Site updated

Published: 10-05-2018 webdevelopment

It’s always a hard decision to move to a new platform for my personal site, and this time it was sped up by the growing need for https (for SEO) and the release of GatsbyJS v1.

Up until now I was using a monolitical Apache + PHP webserver, but since the 2013 version of the site, a dynamic webserver was no longer needed for the blog, because it was generated statically with Jekyll. Only the “send mail” component was in PHP and I was running some other PHP apps, and hosting some binaries, that have nothing to do with the blog. I’ve done away with the PHP apps: communication by mail was already almost zero and the other apps were outdated.

Now the blog has been properly containerized, this means future upgrades will be easier too: the blog is its own app with its own scope. When I will need anything dynamic in the future, I will use Serverless functions.

Another good reason to migrate from Jekyll to Gatsby is letting go of Ruby dependencies and migrating to a NodeJS based platform. With Jekyll I started to run into problems with recreating the Jekyll stack with the correct dependencies to build the blog, in case of restoring after an emergency. This might be caused by my lack of knowledge of Ruby, but it meant it was really time to upgrade to a newer version of Jekyll or start with a new theme. And in the mean time, Gatsby 1.0 was released and I really subscribe to the JAMstack architecture.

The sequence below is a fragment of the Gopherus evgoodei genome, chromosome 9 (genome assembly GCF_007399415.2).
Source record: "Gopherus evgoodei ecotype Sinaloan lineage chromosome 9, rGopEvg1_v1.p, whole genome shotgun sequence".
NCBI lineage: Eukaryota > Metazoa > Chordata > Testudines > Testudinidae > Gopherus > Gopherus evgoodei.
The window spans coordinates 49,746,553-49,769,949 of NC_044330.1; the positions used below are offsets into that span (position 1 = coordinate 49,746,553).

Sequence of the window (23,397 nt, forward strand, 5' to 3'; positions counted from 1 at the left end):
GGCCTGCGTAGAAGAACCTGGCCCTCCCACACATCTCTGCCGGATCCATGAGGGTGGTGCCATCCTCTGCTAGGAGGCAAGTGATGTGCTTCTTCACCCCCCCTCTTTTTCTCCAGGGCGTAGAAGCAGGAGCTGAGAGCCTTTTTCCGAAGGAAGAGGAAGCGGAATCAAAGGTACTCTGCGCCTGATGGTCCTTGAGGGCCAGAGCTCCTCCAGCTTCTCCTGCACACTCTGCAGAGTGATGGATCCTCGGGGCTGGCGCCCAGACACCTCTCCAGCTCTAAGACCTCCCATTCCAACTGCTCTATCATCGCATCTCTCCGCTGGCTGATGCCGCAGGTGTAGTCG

With the new setup, I can work with a modern and familiar stack e.g. Babel, React, TravisCI. I still believe in static site generation for blogs, and just like in Jekyll, adding a post in Gatsby is just a matter of adding a Markdown file with some frontmatter. But an improvement is that you can also drop React components in the pages dir that will be automatically picked up as pages. And it is even possible to add a React component inside a Markdown post. Try clicking the screenshots below for a simple lightbox feature and see the source for this post.

For more information about the current stack, see the about page.

Cover images

The cover images for each post, e.g. the image you see on top of this post, are procedurally generated with my project procgen-cover. This was inspired by the talk by Kate Compton on 2018.

Old themes

Static versions of the 2 last themes still run here (2013-2018) and here (2010-2013).

Theme 2013-2018

Theme 2010-2013

Theme until 2010

Theme until 2010